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New Paper Offers Recommendations for Efficient Identification and Training of Investigators

CTTI has released a new preprint paper describing its recommended approach for identifying and preparing investigators and their delegates to perform clinical research. The paper suggests that by moving beyond Good Clinical Practice (GCP) training as a one-size-fits-all solution, sponsors, CROs, investigators, and other research professionals may be able to more efficiently find and train investigators for quality research.  

Specifically, CTTI recommends complementing previous GCP training with a fit-for-purpose, risk-based training approach to close identified gaps in knowledge or skills. This multifaceted approach to training can enrich understanding of how GCP principles apply to the conduct of a particular clinical trial and help investigators grasp how to better apply quality principles in a specific setting. Combining the real-world application of GCP principles with role- and protocol-specific instruction has the potential to add greater value to the investigator qualification process, leading to the higher quality conduct of trials.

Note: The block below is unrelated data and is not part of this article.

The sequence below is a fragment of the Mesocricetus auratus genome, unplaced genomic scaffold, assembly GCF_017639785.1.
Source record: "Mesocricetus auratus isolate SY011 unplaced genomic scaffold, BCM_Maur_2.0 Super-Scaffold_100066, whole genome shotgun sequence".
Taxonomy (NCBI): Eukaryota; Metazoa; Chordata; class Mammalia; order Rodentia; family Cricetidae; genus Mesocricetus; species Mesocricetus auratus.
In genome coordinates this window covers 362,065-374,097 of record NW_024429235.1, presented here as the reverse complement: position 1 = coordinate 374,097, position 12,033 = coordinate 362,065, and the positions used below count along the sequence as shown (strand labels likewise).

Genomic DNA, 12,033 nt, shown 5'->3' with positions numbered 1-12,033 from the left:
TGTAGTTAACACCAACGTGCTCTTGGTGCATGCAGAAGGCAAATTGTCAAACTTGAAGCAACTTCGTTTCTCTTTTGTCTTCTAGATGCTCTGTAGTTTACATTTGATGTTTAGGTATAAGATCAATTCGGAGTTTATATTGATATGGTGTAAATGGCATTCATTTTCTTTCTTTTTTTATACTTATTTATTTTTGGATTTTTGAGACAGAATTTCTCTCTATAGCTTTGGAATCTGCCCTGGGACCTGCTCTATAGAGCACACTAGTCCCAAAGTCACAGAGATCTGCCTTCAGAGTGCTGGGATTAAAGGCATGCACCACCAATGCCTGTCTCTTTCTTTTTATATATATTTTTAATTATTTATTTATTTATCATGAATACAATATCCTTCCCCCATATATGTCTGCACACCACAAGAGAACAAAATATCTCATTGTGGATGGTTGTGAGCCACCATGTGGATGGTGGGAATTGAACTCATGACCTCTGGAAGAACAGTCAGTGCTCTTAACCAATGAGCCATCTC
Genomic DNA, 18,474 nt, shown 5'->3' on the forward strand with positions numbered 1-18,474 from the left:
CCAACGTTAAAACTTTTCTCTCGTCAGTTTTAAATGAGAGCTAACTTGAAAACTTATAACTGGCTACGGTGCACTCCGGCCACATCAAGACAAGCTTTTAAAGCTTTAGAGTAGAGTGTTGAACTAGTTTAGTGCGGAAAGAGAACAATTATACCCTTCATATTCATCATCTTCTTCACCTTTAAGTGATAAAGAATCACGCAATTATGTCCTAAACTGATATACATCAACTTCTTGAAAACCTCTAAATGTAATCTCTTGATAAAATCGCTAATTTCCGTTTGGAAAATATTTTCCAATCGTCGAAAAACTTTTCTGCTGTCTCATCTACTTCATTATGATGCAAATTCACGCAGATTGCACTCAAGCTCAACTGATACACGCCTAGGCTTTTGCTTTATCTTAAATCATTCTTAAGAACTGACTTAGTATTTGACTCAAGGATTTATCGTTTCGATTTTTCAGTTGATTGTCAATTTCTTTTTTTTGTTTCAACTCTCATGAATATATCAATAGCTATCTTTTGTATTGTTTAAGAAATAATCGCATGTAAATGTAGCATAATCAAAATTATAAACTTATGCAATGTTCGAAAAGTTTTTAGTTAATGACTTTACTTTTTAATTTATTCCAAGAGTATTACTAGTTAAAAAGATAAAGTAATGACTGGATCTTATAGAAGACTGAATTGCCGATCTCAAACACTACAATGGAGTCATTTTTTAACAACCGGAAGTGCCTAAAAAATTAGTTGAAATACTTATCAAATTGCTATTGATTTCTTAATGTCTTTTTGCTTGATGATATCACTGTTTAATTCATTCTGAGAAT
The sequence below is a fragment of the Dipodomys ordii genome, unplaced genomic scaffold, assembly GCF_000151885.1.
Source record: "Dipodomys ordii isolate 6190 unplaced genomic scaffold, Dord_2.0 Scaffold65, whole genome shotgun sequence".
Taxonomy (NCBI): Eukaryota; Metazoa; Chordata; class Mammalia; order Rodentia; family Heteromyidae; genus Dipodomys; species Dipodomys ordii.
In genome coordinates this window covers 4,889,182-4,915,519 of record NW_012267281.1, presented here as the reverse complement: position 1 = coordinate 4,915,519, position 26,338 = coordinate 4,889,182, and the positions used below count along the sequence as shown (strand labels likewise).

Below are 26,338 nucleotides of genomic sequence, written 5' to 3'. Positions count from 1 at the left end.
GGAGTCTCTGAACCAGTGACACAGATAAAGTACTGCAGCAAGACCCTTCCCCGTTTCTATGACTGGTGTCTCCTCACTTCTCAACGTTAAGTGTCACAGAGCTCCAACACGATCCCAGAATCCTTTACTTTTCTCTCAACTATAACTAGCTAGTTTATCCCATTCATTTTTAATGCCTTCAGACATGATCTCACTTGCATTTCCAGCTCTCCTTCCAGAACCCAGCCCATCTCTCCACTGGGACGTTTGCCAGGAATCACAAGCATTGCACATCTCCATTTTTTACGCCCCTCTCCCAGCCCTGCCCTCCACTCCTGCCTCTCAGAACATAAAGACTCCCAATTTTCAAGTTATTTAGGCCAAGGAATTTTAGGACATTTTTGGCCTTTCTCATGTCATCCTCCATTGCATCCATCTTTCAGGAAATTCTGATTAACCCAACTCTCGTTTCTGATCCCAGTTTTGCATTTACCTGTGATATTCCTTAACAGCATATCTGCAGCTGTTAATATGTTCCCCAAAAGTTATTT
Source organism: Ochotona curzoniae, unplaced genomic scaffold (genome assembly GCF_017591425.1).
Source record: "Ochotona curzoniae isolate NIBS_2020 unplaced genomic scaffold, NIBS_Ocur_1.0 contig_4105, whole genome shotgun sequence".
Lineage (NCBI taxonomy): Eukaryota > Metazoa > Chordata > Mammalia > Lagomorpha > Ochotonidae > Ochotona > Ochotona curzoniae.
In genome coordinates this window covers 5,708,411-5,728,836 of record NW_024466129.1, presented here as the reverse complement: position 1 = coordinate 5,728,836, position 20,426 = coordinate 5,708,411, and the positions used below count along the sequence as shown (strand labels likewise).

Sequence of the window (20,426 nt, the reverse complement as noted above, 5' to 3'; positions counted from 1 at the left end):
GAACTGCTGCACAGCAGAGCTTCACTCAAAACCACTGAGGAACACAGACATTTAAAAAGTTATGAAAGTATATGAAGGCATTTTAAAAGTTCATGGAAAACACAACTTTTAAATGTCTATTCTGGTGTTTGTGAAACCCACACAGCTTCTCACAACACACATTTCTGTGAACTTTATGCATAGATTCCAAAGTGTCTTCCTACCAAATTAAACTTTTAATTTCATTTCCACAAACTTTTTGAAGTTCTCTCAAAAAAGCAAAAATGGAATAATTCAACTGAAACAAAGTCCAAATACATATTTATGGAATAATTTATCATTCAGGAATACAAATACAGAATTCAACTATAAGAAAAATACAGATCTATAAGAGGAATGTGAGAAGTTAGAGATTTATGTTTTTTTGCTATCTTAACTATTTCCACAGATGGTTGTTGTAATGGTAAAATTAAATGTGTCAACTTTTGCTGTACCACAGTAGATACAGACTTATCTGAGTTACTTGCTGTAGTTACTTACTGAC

CTTI used findings from qualitative research with investigators and clinical trial sponsors, along with input from an expert meeting with multiple stakeholders, to develop the recommendations. The research identified gaps and redundancies in the current training of investigators and their delegates, as well as a common theme: the didactic, one-size-fits-all approach most commonly used for training investigators and documenting their qualification often introduces redundancies and minimizes the value of previous training.

In the paper, CTTI offers detailed recommendations for how sponsors, CROs, and site teams can respond to these insights and positively shift the investigator training culture, as well as further discussion of how a targeted learning approach can better prepare investigators and their delegates to conduct quality clinical trials.